The GOP’s political obituary has been written many times since the November elections. But to invoke the famous quote by author Mark Twain, “Rumors about my death are greatly exaggerated.” The GOP is once again breathing and has the opportunity, politically speaking, for a better first hundred days than President Obama and Democrats on Capitol Hill.
President Obama’s campaign mantra of “change we can believe in” seems to be ringing hollow in the wake of Cabinet nominees caught up in scandal, whether it was a bribery investigation that lead to New Mexico Governor Bill Richardson’s withdrawal as Commerce Secretary nominee or the tax evasion quicksand that surrounded Treasury Secretary Timothy Geithner and consumed would be Health and Human Services Secretary Tom Daschle. Bribery and tax evasion sound more like practices expected of the Blagojevich Administration, not the Obama Administration.
But while these might be embarrassments for Obama and the Democrats, they alone are not enough to rejuvenate the Republican Party. Other signs on the policy side of the debate in Washington clearly illustrate the GOP’s opportunity going forward. In an effort to win back the limited government, fiscal responsibility brand Republicans shed over the past eight years, new House Minority Whip Eric Cantor led a gallant effort as Republican House members unanimously “just said no” to President Obama’s massive government spending spree masquerading as “stimulus.”
Obama’s strategy was to gain Republican votes, not only to demonstrate “bipartisanship” but also, upon failure, to invoke shared blame. So while Republicans in the House may not have stopped the spending bill, they, along with 11 heroic Democrats, stood for principle and fiscal responsibility.
While the GOP works to win back the fiscal responsibility brand, it also should take note of a recent Gallup Poll revealing that the two least popular decisions made by President Obama so far are the reversal of the Mexico city “family planning” policy (58 percent oppose) that leads to taxpayer funding of abortion internationally and his decision to shut down Guantanamo Bay terrorist prison (only 44 percent supported the new President) — both winning GOP issues that reach out to traditionally key Republican constituencies. The message and opportunity for the GOP in this Gallup Poll is that the nation is still a center-right country when it comes to fiscal issues, social issues, and national security — all of which President Obama and the left wing leadership of Majority Leader Reid and Speaker Pelosi are on the wrong side of politically.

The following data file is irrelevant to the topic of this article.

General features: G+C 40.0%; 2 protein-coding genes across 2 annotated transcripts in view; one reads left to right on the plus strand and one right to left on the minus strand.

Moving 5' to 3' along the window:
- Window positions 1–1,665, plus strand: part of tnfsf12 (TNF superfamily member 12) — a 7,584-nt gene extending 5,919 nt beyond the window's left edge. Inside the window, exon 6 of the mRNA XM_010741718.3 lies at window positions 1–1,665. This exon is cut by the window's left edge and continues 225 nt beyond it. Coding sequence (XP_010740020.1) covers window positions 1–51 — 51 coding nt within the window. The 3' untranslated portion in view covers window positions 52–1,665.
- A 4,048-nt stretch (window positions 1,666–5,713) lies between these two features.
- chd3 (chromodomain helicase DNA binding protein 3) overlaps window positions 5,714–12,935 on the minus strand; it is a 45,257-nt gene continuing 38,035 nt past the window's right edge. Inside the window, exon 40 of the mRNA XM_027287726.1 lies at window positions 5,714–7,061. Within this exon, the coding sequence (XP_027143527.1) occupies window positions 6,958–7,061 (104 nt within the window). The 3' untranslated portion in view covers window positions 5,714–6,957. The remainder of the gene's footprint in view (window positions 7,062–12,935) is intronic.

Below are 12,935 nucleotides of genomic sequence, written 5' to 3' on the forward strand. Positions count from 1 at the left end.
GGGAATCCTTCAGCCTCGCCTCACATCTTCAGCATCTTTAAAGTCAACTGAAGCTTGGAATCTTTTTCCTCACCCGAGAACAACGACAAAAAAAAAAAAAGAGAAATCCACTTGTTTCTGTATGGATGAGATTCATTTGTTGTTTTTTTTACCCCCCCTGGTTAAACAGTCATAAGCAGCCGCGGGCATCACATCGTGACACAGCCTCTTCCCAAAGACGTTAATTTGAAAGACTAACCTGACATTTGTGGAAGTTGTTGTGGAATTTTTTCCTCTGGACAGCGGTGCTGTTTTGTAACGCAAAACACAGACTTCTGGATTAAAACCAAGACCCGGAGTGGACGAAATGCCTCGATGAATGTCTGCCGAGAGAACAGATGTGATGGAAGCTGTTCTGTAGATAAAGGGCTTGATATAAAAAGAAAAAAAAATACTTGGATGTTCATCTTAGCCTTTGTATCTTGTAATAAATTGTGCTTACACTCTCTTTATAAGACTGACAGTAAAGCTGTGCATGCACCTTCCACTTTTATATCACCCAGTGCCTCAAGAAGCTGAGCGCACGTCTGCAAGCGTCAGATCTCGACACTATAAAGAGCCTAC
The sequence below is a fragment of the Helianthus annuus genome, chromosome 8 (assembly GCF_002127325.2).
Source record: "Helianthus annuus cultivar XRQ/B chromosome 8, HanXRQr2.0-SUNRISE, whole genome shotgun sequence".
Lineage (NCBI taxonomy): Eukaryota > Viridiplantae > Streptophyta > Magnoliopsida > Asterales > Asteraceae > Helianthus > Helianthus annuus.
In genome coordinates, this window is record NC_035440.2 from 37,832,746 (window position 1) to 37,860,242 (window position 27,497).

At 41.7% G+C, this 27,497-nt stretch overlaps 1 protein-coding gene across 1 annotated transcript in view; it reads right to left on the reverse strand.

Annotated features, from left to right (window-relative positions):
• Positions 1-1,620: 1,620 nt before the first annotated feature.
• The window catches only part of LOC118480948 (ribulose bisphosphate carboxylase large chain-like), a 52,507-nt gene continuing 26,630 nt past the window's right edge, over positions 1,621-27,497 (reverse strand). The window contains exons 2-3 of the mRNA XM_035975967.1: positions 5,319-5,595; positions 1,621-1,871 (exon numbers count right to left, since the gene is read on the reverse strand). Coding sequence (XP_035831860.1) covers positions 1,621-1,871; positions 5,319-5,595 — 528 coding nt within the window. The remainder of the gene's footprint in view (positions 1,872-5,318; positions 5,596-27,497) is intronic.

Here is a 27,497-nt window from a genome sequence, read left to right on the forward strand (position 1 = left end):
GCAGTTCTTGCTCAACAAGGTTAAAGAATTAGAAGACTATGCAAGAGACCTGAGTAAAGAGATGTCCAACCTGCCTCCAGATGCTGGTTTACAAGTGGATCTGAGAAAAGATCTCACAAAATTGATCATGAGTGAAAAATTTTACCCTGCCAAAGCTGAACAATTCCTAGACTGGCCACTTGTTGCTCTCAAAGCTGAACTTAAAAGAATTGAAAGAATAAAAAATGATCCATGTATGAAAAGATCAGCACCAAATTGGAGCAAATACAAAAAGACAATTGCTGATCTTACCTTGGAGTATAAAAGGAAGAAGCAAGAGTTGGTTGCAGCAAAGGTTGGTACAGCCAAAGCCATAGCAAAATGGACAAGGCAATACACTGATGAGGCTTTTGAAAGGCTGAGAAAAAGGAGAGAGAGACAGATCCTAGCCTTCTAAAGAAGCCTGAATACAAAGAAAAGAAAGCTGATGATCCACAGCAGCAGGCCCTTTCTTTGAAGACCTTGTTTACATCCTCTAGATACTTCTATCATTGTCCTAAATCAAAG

Another political opportunity Republicans should latch onto is the little paid attention to packing of the Justice Department with far left ideologues. David Ogden, up for the number two spot at Justice, as a lawyer defended the porn industry, litigated against the Children’s Internet Protection Act and argued for the use of foreign law. On Tuesday, the Judiciary Committee will hold a hearing featuring Elena Kagan, President Obama’s nominee for Solicitor General. Kagan is also a far left liberal who is on record saying some of our military policies are “a profound wrong — a moral injustice of the first order.” As Harvard Law Dean, she booted military recruiters off of the Harvard Law campus due to the Pentagon’s policy regarding gays in the military.
Another Justice Department nominee, Dawn Johnsen, has been nominated to serve as head of the Office of Legal Counsel. She is the former Legal Director to NARAL and was a Staff Counsel Fellow for the ACLU.
Obama is stacking the nation’s top legal agency with far left wing activists, giving Republicans more opportunity to demonstrate that all the talk of “moderation” is just that — talk. Republicans must use every opportunity to expose the far left politics and policies President Obama and his Democrat colleagues have in mind and should avoid being “pragmatic” or “complicit” in any of it. Call it the Cantor Doctrine.
Through early Obama Administration mishaps and unpopular policy decisions, the Grand Old Party has a Grand Old Opportunity to recapture the conservative Republican principles and policies that have led to Republican victories over the past three decades.